Trek Navigator? and Basic Noob Questions

Discussion in 'General Questions' started by Jason74, Jun 18, 2009.

  1. Jason74

    Jason74 New Member

    Tomorrow I plan to buy a 2004 Trek Navigator 100 to use as my project bike. According to my search, it looks like this bike will work. However, before spending the $110 dollars, I wanted to double check and make sure that I can use this bike ( I really like the ride of the comfort bike). Will this bike work?

    Here a few other additional "Noob" questions...

    1. The frame on the above mentioned bike has over sized frame tubes. If I buy a basic 49cc HT kit, will it come with all the material needed to adapt to the larger frame or will I need to purchase that separate?

    2. Will I be able to keep the front brake, or will I lose it in place of the clutch lever?

    3. If I install a HT motor, will I still be able to enjoy pedaling, or will the motor setup make it too cumbersome?

    4. I assume that to pedal with the motor not running I will have to hold the clutch in. Does this get old and tiring or does it require little effort?

    Thanks a bunch for your time!


  2. srdavo

    srdavo Active Member

    According to these specs.... this bike is an aluminum frame. Lots of us prefer a steel frame. Steel is more durable to all the vibration, from these HT engines.
    for oversized tubes, you'll need to get creative, on the front engine mount. Please DO NOT drill your frame... as suggested by most of the manufacturer's instructions.
    You will end up with 2 levers on your left side you can have both, front brake & clutch control.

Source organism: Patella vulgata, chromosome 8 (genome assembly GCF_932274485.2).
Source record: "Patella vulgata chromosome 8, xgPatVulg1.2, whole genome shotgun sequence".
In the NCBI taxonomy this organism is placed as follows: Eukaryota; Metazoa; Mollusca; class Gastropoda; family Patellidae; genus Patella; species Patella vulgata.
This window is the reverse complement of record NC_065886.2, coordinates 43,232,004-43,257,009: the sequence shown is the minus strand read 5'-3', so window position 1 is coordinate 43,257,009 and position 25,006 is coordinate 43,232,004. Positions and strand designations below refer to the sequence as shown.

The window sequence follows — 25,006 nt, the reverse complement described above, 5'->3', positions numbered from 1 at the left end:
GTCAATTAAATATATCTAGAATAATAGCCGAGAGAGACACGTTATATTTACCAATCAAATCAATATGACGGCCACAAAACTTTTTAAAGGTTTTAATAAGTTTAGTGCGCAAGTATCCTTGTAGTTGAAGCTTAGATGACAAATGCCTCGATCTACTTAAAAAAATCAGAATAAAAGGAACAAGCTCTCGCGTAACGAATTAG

heh heh....loaded question. After you install an'll never enjoy pedaling again! :evilgrin:'ll probably feel a little drag, from the extra chain & such.
    Most kits come with a locking clutch lever.

    I hope this helps.
  3. fetor56

    fetor56 Guest

    I have my doubts that this bike will be satisfactory for engine room,but BEFORE u buy check the length INSIDE the triangular frame(measured from the crank to the seat) should be around 14"/36cm.
    You can get away with a bit less but it's not adviseable(routine maintenance,etc.)
    Some ppl do major mods to get their engine to fit & that's fine if u know what your doing & u do it properly.
  4. bluegoatwoods

    bluegoatwoods Well-Known Member

    I agree with everything srdavo said, except one; you don't need to have your front brake and clutch lever on the same side. You can just move your front brake to the right side. You can stagger the two levers so that one hand pulls them both at the same time.

    This works great. Though it does get a bit tough on the hand on long, steep downhills. But it's bearable.
  5. Jason74

    Jason74 New Member

    Thanks for the input!

    I will hold off on purchasing this bike until I look into things a little bit further.

    What is the potential problem with an aluminum frame? Will it just be a matter of potential damage to the frame, or will affect the way the bike feels under power?

    Instead of the above mentioned bike, I am considering buying the Huffy Cranbrook Cruiser. It looks like others on this forum have used this bike with success. However, I am a little concerned about the brake setup. I would like to add at least a front brake, however, can a brake be added to that particular fork? What are my options?

    Thanks a bunch!
  6. bamabikeguy

    bamabikeguy Active Member

    Hey Jason,

    Softer metal, thinner tubular walls....aluminum is built for lightness, and the speeds we hit, the high 20's to low 30's, on our *****y public asphalt, quadruple to shaking factor.

    Cro-Alloy or Steel, about 10 pounds heavier in the frame, hold up better in the long run.
  7. srdavo

    srdavo Active Member

    Good thinking, BGW!!!!